Work of fiction worth the long wait

The return of a favourite character is welcomed by Nicky Pellegrino.

Rose Tremain took 20 years to write a sequel to Restoration. Photo / Supplied
Rose Tremain took 20 years to write a sequel to Restoration. Photo / Supplied

Tremendous is the word I keep returning to when trying to describe UK author Rose Tremain's 12th novel Merivel A Man Of His Time.

Tremain is one of the more versatile of today's writers, moving between contemporary and historical fiction with ease, undaunted by the prospect of striking out and trying something new. But with this latest book she's done a curious thing and gone backwards, producing a follow up to a novel that was published more than 20 years ago.

Restoration is probably her best-known work (it was made into a movie starring Robert Downey Jnr and Hugh Grant in the mid-90s), but after such a lapse of time who could recall more than its barest details? And why has Tremain waited so long to provide us with a sequel?

Set in 17th-century England, Restoration was the tale of the misadventures of physician Robert Merivel as he fell in and out of favour with King Charles II. Now we meet him again later in life, an older man but not necessarily any wiser. Plagued by melancholy, surrounded by aged retainers, as self-centred, roguish and endearing as ever, we find him at his country estate, wearing out his handkerchiefs with sudden storms of tears as he looks back over his life.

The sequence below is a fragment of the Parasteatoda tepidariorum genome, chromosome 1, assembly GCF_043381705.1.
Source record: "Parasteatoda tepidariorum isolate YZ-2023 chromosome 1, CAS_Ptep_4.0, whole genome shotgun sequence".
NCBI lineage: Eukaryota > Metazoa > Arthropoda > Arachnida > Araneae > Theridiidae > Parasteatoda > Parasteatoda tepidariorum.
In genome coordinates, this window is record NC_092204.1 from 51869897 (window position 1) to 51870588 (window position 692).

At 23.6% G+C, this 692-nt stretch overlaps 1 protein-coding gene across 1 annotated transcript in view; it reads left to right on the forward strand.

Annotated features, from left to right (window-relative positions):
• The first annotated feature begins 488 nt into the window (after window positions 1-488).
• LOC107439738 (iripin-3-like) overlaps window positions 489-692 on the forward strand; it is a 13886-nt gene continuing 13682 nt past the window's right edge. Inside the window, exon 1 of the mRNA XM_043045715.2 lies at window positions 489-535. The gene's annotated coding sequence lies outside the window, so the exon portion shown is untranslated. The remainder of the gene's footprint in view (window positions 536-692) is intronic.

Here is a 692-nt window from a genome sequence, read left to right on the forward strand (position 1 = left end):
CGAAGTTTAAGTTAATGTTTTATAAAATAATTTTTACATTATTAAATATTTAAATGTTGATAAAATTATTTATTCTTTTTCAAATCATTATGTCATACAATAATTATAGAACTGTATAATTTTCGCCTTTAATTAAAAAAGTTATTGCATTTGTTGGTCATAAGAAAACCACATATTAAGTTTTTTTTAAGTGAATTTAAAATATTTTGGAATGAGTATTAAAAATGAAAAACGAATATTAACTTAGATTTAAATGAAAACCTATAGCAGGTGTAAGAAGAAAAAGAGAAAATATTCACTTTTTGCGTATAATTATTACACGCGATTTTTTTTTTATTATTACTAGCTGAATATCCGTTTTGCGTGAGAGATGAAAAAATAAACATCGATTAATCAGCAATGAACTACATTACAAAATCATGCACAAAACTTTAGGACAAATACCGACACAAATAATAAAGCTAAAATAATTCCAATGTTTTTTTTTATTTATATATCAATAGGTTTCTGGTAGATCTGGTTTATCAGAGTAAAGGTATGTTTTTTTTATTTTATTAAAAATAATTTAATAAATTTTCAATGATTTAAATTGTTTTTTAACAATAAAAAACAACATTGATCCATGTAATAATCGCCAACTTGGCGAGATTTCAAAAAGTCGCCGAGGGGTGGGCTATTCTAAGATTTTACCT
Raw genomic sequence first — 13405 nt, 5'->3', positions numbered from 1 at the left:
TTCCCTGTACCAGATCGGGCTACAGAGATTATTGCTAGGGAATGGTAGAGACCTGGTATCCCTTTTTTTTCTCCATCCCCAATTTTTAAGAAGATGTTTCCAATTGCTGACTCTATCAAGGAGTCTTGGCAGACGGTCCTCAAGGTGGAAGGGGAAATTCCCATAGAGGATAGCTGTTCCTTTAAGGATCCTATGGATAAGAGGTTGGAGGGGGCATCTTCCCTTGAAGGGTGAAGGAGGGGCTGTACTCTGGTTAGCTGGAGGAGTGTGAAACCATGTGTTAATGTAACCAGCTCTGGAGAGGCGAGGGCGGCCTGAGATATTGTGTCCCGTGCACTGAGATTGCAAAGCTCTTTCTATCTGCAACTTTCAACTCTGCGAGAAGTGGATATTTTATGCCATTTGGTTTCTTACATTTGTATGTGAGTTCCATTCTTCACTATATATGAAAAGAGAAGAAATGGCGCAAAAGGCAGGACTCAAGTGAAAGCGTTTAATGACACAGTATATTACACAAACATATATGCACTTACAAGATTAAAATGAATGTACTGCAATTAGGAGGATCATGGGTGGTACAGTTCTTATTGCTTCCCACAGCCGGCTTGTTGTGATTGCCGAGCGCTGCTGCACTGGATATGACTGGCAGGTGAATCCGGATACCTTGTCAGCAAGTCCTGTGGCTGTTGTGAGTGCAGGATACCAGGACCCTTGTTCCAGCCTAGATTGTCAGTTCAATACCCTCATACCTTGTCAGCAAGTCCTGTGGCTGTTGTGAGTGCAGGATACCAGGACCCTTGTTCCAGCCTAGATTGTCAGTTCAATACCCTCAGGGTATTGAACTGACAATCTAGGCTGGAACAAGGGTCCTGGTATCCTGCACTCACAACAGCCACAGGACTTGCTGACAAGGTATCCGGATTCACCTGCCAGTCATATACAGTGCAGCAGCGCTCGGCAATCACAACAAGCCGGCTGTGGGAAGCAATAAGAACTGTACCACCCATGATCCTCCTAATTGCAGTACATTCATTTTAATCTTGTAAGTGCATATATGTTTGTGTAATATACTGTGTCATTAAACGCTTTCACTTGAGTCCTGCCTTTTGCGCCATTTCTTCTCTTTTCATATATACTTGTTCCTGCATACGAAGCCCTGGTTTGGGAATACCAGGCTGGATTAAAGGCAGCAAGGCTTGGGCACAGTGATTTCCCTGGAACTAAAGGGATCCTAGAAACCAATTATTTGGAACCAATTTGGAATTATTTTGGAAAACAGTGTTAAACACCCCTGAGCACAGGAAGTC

In his mid-50s, Merivel has reached a point where some of those he loves have died and others, such as his daughter Margaret, are on the cusp of leaving him. The bright hope of the Restoration has long since dulled and he is struggling to find a purpose in his existence.

To reinvigorate himself, Merivel resolves to travel to the French Court in Versailles. His time there turns out to be far less glittering than he had imagined but he does meet lonely and sexually voracious Louise de Flamanville who is trapped in a loveless marriage with a gay Swiss Guard and appears to offer a perfect prospect for his future.

However, nothing is so uncomplicated in this picaresque adventure. Merivel returns from France (along with a rescued bear), faces losing his daughter to a life-threatening illness, sees the decline of an old lover and his beloved King, is challenged to a duel and slowly becomes a wiser man, although no less vain.

And now I understand why Tremain did not attempt a sequel to Restoration any sooner. She had to wait until she understood how it was to grow older before she knew what Merivel would become.

Equal parts vainglorious and ridiculous; his character is a delight. While Tremain references and reflects details of his past, I don't think it is imperative to have read or to remember Restoration to enjoy the second part of his life story. It operates perfectly well as a standalone book.

And yes, it was worth waiting because this is a brilliant piece of writing; exuberant and melancholy, comic and soulful. It is definitely the most compelling and entertaining fiction I've read so far this year. Tremendous!

- Herald on Sunday

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